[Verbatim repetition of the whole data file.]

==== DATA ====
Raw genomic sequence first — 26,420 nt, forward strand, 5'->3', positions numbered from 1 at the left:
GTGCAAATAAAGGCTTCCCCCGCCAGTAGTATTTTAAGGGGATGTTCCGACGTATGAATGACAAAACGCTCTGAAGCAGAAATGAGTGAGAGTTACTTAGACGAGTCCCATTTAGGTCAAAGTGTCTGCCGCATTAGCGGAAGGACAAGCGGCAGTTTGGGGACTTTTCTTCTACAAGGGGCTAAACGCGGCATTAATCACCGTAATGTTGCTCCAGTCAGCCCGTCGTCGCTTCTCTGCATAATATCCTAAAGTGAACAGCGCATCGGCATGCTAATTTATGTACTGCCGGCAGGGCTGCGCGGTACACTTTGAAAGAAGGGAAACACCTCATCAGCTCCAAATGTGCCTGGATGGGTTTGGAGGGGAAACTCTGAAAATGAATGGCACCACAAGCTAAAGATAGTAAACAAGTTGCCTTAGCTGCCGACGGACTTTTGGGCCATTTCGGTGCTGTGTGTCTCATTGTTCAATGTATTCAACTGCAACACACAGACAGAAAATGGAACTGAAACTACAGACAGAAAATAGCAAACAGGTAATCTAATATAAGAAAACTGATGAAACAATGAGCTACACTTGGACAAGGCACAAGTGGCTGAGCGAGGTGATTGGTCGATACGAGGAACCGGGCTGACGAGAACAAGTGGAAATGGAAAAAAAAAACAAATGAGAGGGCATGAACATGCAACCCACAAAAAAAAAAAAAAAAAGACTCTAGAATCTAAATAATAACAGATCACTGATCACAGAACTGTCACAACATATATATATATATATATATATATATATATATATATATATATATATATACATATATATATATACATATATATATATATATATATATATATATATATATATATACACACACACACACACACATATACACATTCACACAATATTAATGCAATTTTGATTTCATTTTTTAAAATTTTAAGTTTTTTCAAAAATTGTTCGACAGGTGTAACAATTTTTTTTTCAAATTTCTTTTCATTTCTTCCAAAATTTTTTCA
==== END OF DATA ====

Raw genomic sequence first — 26,420 nt, forward strand, 5'->3', positions numbered from 1 at the left:
GTGCAAATAAAGGCTTCCCCCGCCAGTAGTATTTTAAGGGGATGTTCCGACGTATGAATGACAAAACGCTCTGAAGCAGAAATGAGTGAGAGTTACTTAGACGAGTCCCATTTAGGTCAAAGTGTCTGCCGCATTAGCGGAAGGACAAGCGGCAGTTTGGGGACTTTTCTTCTACAAGGGGCTAAACGCGGCATTAATCACCGTAATGTTGCTCCAGTCAGCCCGTCGTCGCTTCTCTGCATAATATCCTAAAGTGAACAGCGCATCGGCATGCTAATTTATGTACTGCCGGCAGGGCTGCGCGGTACACTTTGAAAGAAGGGAAACACCTCATCAGCTCCAAATGTGCCTGGATGGGTTTGGAGGGGAAACTCTGAAAATGAATGGCACCACAAGCTAAAGATAGTAAACAAGTTGCCTTAGCTGCCGACGGACTTTTGGGCCATTTCGGTGCTGTGTGTCTCATTGTTCAATGTATTCAACTGCAACACACAGACAGAAAATGGAACTGAAACTACAGACAGAAAATAGCAAACAGGTAATCTAATATAAGAAAACTGATGAAACAATGAGCTACACTTGGACAAGGCACAAGTGGCTGAGCGAGGTGATTGGTCGATACGAGGAACCGGGCTGACGAGAACAAGTGGAAATGGAAAAAAAAAACAAATGAGAGGGCATGAACATGCAACCCACAAAAAAAAAAAAAAAAAGACTCTAGAATCTAAATAATAACAGATCACTGATCACAGAACTGTCACAACATATATATATATATATATATATATATATATATATATATATATATATATACATATATATATATACATATATATATATATATATATATATATATATATATATATACACACACACACACACACATATACACATTCACACAATATTAATGCAATTTTGATTTCATTTTTTAAAATTTTAAGTTTTTTCAAAAATTGTTCGACAGGTGTAACAATTTTTTTTTCAAATTTCTTTTCATTTCTTCCAAAATTTTTTCA